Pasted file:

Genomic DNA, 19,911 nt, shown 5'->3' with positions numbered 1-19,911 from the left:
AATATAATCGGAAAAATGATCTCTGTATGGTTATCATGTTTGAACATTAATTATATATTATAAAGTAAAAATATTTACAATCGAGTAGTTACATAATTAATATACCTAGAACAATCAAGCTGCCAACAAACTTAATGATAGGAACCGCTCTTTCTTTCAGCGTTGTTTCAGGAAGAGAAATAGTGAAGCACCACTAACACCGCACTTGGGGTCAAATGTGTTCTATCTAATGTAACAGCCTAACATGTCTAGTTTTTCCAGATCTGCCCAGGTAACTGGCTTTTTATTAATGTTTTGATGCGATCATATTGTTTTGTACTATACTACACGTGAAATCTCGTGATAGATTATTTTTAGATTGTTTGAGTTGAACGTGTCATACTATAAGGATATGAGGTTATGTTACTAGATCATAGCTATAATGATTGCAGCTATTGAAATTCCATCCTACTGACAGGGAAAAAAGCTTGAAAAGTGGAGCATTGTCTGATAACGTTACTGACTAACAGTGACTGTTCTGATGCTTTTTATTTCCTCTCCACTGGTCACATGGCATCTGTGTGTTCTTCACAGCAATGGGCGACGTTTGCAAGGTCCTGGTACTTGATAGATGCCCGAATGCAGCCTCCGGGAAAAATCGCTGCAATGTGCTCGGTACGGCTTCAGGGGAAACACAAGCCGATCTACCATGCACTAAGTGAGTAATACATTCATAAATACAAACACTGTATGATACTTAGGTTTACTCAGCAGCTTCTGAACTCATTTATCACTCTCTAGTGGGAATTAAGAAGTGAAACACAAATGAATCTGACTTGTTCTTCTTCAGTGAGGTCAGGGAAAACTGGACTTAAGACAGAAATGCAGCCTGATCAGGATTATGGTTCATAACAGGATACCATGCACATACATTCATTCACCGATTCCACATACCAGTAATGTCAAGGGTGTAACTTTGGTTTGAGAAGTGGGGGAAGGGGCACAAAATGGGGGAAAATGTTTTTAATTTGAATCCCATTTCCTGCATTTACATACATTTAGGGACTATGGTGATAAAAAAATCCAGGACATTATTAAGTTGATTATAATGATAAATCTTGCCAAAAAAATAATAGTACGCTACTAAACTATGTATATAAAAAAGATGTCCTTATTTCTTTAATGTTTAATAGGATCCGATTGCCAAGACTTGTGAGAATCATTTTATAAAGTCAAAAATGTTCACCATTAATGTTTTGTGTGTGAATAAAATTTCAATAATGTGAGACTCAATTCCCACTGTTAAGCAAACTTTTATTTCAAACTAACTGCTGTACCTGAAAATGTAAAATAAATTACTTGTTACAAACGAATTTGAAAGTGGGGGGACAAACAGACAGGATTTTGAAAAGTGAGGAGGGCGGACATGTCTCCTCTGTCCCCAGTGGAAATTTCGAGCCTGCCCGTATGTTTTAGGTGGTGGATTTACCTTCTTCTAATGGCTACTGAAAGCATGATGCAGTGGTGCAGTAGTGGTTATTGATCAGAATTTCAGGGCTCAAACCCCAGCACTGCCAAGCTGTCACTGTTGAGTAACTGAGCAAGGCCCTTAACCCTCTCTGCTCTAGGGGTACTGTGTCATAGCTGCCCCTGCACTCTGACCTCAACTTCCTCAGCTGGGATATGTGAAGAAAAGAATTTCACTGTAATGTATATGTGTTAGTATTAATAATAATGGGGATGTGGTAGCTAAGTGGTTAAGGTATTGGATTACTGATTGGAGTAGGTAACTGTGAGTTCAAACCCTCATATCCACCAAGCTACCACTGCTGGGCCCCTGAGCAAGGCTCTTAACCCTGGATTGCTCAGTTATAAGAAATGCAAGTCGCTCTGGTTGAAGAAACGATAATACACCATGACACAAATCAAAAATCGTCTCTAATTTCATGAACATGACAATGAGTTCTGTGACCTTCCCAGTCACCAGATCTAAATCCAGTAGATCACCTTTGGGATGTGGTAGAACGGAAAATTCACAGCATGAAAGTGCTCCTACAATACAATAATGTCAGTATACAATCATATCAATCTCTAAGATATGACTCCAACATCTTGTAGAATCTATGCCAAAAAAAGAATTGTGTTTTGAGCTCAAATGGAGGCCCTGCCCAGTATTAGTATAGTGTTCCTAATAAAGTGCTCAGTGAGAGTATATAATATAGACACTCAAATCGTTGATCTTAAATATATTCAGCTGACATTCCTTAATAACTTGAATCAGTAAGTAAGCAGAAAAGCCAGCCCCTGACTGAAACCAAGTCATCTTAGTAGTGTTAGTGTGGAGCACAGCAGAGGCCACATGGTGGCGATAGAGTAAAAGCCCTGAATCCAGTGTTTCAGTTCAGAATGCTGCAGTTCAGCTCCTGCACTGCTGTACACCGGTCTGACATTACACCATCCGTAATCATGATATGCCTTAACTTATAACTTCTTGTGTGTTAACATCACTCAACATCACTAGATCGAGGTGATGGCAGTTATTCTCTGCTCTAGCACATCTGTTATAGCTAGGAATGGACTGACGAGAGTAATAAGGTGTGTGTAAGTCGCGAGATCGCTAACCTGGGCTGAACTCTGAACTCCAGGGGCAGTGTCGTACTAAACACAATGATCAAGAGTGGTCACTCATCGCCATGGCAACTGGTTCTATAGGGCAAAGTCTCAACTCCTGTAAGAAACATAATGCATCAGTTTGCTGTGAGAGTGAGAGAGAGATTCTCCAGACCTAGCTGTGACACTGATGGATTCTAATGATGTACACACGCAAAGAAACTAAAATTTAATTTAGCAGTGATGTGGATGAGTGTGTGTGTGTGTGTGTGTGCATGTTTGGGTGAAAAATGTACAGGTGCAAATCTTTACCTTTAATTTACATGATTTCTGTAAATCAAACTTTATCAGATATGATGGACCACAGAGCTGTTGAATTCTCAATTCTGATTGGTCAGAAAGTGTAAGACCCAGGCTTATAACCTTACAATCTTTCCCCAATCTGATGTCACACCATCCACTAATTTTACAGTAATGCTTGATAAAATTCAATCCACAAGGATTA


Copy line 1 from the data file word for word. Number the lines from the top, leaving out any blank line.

Genomic DNA, 19,911 nt, shown 5'->3' with positions numbered 1-19,911 from the left: